4.3. EXTENDED Persistence Context

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All application managed entity manager and container managed persistence contexts defined as such are EXTENDED. This means that the persistence context type goes beyond the transaction life cycle. We should then understand what happens to operations made outside the scope of a transaction.
In an EXTENDED persistence context, all read only operations of the entity manager can be executed outside a transaction (find(), getReference(), refresh(), and read queries). Some modifications operations can be executed outside a transaction, but they are queued until the persistence context join a transaction: this is the case of persist(), merge(), remove(). Some operations cannot be called outside a transaction: flush(), lock(), and update/delete queries.

4.3.1. Container Managed Entity Manager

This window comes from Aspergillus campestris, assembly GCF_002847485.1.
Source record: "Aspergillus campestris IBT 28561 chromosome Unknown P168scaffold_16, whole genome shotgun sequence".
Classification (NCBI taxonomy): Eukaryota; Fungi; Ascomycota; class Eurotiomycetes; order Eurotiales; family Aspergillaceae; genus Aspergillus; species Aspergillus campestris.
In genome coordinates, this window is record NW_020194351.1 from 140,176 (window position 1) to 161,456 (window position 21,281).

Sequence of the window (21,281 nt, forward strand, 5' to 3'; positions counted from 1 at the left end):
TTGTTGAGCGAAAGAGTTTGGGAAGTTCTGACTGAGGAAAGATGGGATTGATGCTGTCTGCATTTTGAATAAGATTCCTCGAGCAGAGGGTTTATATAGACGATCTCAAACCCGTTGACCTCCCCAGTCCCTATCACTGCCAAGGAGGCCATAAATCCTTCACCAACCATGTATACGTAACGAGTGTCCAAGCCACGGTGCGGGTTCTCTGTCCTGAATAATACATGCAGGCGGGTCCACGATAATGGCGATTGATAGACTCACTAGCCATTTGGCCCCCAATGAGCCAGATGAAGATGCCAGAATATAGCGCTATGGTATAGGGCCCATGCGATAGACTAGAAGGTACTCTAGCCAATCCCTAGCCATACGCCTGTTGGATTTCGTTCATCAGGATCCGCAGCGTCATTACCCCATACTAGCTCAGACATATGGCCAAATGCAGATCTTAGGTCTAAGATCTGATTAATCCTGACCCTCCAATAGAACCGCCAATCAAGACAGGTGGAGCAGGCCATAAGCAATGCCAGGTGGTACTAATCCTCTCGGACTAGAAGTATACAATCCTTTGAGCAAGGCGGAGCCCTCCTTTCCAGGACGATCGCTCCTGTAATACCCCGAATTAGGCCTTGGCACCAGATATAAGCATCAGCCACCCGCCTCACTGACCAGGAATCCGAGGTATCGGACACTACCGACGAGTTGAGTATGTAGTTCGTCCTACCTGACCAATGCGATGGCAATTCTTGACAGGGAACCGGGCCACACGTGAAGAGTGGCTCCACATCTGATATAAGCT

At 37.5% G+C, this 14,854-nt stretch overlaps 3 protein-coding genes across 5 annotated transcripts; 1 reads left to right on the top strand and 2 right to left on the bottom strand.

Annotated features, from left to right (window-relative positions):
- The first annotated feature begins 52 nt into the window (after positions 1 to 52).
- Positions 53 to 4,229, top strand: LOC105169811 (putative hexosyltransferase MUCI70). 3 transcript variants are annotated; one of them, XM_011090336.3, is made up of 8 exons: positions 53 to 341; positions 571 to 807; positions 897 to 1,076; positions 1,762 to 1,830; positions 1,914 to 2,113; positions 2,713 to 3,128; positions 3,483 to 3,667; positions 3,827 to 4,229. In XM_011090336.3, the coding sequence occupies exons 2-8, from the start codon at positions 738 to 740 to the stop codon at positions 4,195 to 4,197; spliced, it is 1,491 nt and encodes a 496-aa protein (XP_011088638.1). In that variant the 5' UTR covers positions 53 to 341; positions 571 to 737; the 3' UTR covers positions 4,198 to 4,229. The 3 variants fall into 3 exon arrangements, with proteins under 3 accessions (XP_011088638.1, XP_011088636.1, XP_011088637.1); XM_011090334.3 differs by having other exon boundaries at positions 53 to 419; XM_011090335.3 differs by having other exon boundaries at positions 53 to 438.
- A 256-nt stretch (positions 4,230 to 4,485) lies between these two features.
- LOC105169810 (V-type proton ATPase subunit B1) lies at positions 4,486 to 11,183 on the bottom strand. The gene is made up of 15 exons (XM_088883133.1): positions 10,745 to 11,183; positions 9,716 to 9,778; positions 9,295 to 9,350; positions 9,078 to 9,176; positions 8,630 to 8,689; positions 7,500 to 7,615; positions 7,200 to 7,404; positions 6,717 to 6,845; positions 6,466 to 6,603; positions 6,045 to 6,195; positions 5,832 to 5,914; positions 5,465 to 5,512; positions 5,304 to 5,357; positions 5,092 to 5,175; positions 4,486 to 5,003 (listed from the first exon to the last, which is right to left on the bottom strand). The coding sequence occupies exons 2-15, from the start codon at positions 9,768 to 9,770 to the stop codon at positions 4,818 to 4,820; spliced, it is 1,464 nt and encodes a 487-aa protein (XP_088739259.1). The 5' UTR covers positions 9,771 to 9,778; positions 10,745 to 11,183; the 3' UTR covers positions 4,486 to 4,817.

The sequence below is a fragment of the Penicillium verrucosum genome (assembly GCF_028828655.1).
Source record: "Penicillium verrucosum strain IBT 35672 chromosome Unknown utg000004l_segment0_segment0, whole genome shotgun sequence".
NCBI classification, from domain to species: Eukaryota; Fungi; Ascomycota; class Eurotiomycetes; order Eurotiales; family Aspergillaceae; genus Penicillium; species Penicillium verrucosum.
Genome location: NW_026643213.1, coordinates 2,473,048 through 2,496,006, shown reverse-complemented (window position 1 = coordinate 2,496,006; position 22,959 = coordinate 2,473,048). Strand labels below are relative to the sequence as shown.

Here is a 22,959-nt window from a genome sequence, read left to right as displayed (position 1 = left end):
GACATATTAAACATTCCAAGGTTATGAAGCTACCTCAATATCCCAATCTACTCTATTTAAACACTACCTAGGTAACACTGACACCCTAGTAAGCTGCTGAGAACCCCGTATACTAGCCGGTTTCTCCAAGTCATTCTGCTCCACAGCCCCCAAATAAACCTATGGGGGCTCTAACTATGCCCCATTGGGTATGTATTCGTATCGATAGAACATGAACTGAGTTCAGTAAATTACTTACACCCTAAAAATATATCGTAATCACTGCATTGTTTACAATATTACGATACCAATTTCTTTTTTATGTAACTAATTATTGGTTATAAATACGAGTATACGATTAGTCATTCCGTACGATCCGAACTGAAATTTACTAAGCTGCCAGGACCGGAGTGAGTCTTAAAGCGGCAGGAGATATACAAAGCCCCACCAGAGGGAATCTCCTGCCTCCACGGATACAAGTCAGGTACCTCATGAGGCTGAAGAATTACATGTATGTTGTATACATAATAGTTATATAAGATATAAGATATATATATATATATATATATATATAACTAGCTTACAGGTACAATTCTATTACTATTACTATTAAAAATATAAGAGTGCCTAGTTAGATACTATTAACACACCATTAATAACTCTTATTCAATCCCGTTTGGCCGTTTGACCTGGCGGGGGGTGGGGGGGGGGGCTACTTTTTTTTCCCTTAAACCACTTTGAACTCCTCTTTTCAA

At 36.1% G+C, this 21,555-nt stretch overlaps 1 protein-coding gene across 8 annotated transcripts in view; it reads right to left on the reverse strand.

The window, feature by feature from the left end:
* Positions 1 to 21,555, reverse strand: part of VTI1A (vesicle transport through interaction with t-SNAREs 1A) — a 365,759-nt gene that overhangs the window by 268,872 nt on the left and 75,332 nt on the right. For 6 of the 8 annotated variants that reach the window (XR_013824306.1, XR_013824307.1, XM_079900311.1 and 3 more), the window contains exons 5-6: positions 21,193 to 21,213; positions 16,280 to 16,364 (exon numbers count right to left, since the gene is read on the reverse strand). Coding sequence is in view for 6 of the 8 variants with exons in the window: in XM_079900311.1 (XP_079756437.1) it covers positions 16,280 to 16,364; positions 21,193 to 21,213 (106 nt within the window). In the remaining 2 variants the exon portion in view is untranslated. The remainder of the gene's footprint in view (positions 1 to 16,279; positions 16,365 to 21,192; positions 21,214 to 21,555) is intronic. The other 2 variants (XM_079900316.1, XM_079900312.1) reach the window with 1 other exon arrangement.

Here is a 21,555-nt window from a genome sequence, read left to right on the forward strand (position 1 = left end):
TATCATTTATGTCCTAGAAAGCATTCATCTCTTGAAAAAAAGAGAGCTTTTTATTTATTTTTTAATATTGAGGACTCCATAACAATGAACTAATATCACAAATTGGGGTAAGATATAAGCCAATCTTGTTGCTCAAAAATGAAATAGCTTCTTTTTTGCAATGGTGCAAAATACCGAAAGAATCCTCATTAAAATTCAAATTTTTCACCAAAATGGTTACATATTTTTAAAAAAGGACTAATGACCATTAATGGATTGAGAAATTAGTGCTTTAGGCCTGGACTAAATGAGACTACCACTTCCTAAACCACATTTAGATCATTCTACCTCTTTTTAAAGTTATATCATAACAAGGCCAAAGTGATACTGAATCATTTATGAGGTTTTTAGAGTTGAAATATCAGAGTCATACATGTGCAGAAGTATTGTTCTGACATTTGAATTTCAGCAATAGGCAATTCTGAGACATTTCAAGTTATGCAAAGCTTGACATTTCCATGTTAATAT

When using an EXTENDED persistence context with a container managed entity manager, the lifecycle of the persistence context is binded to the lifecycle of the Stateful Session Bean. Plus if the entity manager is created outside a transaction, modifications operations (persist, merge, remove) are queued in the persistence context and not executed to the database.
When a method of the stateful session bean involved or starting a transaction is later called, the entity manager join the transaction. All queued operation will then be executed to synchronize the persistence context.
This is perfect to implement the entitymanager-per-conversation pattern. A stateful session bean represents the conversation implementation. All intermediate conversation work will be processed in methods not involving transaction. The end of the conversation will be processed inside a JTA transaction. Hence all queued operations will be executed to the database and commited. If you are interested in the notion of conversation inside your application, have a look at JBoss Seam. Jboss Seam emphasizes the concept of conversation and entity manager lifecycle and bind EJB3 and JSF together.
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